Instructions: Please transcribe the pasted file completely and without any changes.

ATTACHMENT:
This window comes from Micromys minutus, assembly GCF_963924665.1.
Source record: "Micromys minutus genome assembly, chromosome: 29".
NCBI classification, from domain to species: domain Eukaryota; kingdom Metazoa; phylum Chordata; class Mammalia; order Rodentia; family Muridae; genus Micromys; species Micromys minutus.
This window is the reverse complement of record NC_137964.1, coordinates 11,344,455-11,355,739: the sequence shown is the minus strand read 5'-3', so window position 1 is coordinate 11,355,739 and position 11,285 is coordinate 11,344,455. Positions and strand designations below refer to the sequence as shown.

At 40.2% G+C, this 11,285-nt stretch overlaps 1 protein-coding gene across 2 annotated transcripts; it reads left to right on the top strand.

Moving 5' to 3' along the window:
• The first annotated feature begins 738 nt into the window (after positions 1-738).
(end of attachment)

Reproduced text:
This window comes from Micromys minutus, assembly GCF_963924665.1.
Source record: "Micromys minutus genome assembly, chromosome: 29".
NCBI classification, from domain to species: domain Eukaryota; kingdom Metazoa; phylum Chordata; class Mammalia; order Rodentia; family Muridae; genus Micromys; species Micromys minutus.
This window is the reverse complement of record NC_137964.1, coordinates 11,344,455-11,355,739: the sequence shown is the minus strand read 5'-3', so window position 1 is coordinate 11,355,739 and position 11,285 is coordinate 11,344,455. Positions and strand designations below refer to the sequence as shown.

At 40.2% G+C, this 11,285-nt stretch overlaps 1 protein-coding gene across 2 annotated transcripts; it reads left to right on the top strand.

Moving 5' to 3' along the window:
• The first annotated feature begins 738 nt into the window (after positions 1-738).